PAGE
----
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  30. The Ends of the Divine: David Bentley Hart and Jordan Daniel Wood on Grace.James Dominic Rooney - 2024 - Nova et Vetera 22 (3):811-840.
    David Bentley Hart and Jordan Daniel Wood are part of a movement aiming to overcome any separation between divine and human nature, avoiding what they see as a problematic account of grace. As opposed to radical kenoticism which holds that God only exists or has a given character in relation to creation, Hart and Wood appeal to facts about God such that He could not act otherwise towards human beings, given His character. They thereby ground conclusions that God could not (...)
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  31. Prozesstheologie und Panentheismus.Godehard Brüntrup - 2020 - In Godehard Brüntrup, Ludwig Jaskolla & Tobias Müller (eds.), Prozess - Religion - Gott. pp. 206 - 228.
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  32. The Playful Self-Involution of Divine Consciousness: Sri Aurobindo’s Evolutionary Cosmopsychism and His Response to the Individuation Problem.Swami Medhananda - 2022 - The Monist 105 (1):92-109.
    This article argues that the Indian philosopher-mystic Sri Aurobindo espoused a sophisticated form of cosmopsychism that has great contemporary relevance. After first discussing Aurobindo’s prescient reflections on the “central problem of consciousness” and his arguments against materialist reductionism, I explain how he developed a panentheistic philosophy of “realistic Adwaita” on the basis of his own spiritual experiences and his intensive study of the Vedāntic scriptures. He derived from this realistic Advaita philosophy a highly original doctrine of evolutionary cosmopsychism, according to (...)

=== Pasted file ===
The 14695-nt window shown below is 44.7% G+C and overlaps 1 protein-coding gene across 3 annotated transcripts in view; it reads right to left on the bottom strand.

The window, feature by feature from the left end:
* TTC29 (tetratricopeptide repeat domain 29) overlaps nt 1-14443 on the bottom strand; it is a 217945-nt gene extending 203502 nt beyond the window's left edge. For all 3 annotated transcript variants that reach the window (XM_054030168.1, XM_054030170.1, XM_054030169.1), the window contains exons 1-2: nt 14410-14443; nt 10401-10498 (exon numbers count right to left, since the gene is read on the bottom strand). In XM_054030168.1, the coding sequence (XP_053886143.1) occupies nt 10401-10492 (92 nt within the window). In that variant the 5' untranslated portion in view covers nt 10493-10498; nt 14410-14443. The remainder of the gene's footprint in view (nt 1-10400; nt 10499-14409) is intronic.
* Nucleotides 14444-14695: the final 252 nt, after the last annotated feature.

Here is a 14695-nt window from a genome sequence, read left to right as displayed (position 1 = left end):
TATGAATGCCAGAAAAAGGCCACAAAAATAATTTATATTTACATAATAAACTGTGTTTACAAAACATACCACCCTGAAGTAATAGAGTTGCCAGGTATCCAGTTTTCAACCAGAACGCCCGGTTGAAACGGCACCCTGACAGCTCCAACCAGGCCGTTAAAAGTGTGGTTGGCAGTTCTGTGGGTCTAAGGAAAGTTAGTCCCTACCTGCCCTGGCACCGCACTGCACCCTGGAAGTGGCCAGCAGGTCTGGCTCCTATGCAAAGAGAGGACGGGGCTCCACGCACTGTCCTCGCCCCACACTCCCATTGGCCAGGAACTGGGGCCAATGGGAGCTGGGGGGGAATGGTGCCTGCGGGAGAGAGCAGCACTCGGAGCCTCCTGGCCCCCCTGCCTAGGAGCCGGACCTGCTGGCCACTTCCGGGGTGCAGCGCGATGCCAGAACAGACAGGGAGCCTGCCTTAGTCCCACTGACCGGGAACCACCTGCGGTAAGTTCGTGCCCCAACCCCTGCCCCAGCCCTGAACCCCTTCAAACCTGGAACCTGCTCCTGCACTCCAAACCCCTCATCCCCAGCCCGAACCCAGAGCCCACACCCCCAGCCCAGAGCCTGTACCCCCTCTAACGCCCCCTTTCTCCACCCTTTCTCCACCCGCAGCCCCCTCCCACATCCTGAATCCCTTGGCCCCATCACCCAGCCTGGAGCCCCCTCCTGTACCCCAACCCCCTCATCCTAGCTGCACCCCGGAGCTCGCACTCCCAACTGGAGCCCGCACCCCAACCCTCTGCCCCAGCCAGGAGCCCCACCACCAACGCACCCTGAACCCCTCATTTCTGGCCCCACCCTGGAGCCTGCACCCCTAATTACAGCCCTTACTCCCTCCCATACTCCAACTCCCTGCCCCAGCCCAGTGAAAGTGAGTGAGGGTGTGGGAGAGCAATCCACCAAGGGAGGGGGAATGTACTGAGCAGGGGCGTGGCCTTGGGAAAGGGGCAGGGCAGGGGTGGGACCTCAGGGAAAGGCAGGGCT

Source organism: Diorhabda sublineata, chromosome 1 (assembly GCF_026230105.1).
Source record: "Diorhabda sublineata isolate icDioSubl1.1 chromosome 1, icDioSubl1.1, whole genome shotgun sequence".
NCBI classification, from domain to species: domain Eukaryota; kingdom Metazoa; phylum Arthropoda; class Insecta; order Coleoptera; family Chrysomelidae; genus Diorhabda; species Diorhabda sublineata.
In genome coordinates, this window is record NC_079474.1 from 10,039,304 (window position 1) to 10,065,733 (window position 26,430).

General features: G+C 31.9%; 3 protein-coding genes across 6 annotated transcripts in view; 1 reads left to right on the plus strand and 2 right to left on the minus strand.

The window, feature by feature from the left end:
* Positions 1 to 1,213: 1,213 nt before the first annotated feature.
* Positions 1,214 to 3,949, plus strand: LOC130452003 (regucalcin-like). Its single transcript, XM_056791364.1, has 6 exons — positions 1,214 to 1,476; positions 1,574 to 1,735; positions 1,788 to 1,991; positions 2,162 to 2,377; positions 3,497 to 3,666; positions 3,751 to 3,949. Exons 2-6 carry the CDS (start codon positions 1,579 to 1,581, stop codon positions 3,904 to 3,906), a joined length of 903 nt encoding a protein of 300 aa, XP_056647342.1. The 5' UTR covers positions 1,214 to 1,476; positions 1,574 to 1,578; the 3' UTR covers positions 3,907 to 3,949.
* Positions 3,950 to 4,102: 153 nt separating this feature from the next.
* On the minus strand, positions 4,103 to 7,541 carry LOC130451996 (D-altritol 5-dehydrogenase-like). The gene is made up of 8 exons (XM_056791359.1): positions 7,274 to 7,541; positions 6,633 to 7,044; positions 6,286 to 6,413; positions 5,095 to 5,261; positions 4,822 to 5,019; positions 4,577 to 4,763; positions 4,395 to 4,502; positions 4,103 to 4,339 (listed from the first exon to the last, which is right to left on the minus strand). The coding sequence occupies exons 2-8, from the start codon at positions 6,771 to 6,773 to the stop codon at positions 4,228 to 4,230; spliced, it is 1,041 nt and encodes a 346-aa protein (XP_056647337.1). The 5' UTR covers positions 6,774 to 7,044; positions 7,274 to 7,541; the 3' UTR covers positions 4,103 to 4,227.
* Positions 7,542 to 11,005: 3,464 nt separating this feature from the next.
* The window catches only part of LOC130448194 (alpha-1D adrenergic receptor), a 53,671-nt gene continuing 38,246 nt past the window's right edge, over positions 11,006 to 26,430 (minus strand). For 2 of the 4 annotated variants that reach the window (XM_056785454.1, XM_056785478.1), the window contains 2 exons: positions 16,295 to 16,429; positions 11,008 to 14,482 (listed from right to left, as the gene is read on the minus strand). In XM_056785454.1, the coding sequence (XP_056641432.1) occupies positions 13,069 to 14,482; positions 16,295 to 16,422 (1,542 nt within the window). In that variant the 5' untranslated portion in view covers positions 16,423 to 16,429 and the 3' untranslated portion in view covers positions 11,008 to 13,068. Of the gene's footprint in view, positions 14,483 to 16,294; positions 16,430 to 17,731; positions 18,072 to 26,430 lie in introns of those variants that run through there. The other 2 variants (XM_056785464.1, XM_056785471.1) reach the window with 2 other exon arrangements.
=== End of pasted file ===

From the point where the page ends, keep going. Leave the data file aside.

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  33. Nanakian Perspective on World Peace and Brotherhood of Humankind.Devinder Pal Singh - 2020 - In Sucha Singh Gill (ed.), Philosophy of Guru Nanak Searching Peace, Harmony & Happiness. Chandigarh, India: Centre for Research in Rural and Industrial Development. pp. 177-192.
    Sikhism, a panentheistic religion, originated in the Punjab province of the Indian subcontinent, during the 15th century. It is one of the youngest and fifth major world religions, founded by Guru Nanak. The fundamental beliefs of Nanakian Philosophy have been enshrined in the sacred scripture, Sri Guru Granth Sahib. These beliefs include faith in and meditation on one universal creator, unity of all humankind, engaging in selfless service, striving for social justice for all, honest livelihood and ethical conduct while living (...)
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  34. The Doctrine of World Peace and Universal Fellowship in the Hymns of Guru Nanak.Devinder Pal Singh - 2019 - Punjab Dey Rang 13 (4):5-11.